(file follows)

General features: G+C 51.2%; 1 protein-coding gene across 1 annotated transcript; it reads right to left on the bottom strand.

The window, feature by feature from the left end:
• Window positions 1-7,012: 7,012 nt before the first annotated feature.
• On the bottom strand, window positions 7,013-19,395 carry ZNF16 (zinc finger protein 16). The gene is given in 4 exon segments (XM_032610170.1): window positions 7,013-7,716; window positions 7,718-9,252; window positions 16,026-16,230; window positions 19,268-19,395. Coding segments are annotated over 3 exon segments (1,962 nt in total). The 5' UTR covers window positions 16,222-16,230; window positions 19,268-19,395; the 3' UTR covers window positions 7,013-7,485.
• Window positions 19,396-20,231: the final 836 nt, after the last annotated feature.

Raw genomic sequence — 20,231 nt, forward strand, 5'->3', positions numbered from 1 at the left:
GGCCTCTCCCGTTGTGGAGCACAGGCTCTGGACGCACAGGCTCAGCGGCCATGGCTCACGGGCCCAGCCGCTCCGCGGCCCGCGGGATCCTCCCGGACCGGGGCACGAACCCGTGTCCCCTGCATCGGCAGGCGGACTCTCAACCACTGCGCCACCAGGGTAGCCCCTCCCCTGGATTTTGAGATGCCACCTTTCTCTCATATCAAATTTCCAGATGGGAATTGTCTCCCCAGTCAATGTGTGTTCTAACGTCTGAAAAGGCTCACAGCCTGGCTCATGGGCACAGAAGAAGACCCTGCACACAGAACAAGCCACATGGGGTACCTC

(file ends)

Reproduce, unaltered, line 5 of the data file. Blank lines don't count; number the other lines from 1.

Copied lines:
• Window positions 19,396-20,231: the final 836 nt, after the last annotated feature.